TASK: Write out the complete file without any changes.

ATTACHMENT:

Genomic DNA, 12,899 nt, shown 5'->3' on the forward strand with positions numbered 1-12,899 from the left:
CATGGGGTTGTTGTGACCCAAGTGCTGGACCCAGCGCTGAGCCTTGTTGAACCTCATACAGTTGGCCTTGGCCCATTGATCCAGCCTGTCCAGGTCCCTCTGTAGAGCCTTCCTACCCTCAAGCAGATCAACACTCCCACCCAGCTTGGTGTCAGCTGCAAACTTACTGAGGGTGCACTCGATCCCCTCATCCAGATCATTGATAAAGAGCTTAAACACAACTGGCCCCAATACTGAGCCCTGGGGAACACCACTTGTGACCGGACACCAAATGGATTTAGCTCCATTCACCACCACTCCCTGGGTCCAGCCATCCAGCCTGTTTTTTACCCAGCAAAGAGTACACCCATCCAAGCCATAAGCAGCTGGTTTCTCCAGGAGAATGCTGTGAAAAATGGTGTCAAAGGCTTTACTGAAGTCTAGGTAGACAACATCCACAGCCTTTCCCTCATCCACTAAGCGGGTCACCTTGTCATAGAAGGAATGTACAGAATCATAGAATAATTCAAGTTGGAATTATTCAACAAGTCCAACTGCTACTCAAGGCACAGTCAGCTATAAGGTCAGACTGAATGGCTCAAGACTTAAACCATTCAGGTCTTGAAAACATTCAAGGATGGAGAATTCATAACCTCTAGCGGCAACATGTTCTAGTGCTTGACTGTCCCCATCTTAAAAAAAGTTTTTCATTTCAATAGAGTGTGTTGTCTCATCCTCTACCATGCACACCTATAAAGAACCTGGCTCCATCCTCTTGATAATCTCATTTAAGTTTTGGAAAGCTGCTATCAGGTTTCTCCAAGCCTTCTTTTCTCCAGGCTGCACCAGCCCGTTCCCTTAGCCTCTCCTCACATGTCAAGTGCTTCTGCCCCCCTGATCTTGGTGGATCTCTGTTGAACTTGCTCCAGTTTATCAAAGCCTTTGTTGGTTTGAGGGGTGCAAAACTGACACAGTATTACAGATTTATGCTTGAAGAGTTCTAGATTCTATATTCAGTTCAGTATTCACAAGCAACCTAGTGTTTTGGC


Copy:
Genomic DNA, 12,899 nt, shown 5'->3' on the forward strand with positions numbered 1-12,899 from the left:
CATGGGGTTGTTGTGACCCAAGTGCTGGACCCAGCGCTGAGCCTTGTTGAACCTCATACAGTTGGCCTTGGCCCATTGATCCAGCCTGTCCAGGTCCCTCTGTAGAGCCTTCCTACCCTCAAGCAGATCAACACTCCCACCCAGCTTGGTGTCAGCTGCAAACTTACTGAGGGTGCACTCGATCCCCTCATCCAGATCATTGATAAAGAGCTTAAACACAACTGGCCCCAATACTGAGCCCTGGGGAACACCACTTGTGACCGGACACCAAATGGATTTAGCTCCATTCACCACCACTCCCTGGGTCCAGCCATCCAGCCTGTTTTTTACCCAGCAAAGAGTACACCCATCCAAGCCATAAGCAGCTGGTTTCTCCAGGAGAATGCTGTGAAAAATGGTGTCAAAGGCTTTACTGAAGTCTAGGTAGACAACATCCACAGCCTTTCCCTCATCCACTAAGCGGGTCACCTTGTCATAGAAGGAATGTACAGAATCATAGAATAATTCAAGTTGGAATTATTCAACAAGTCCAACTGCTACTCAAGGCACAGTCAGCTATAAGGTCAGACTGAATGGCTCAAGACTTAAACCATTCAGGTCTTGAAAACATTCAAGGATGGAGAATTCATAACCTCTAGCGGCAACATGTTCTAGTGCTTGACTGTCCCCATCTTAAAAAAAGTTTTTCATTTCAATAGAGTGTGTTGTCTCATCCTCTACCATGCACACCTATAAAGAACCTGGCTCCATCCTCTTGATAATCTCATTTAAGTTTTGGAAAGCTGCTATCAGGTTTCTCCAAGCCTTCTTTTCTCCAGGCTGCACCAGCCCGTTCCCTTAGCCTCTCCTCACATGTCAAGTGCTTCTGCCCCCCTGATCTTGGTGGATCTCTGTTGAACTTGCTCCAGTTTATCAAAGCCTTTGTTGGTTTGAGGGGTGCAAAACTGACACAGTATTACAGATTTATGCTTGAAGAGTTCTAGATTCTATATTCAGTTCAGTATTCACAAGCAACCTAGTGTTTTGGC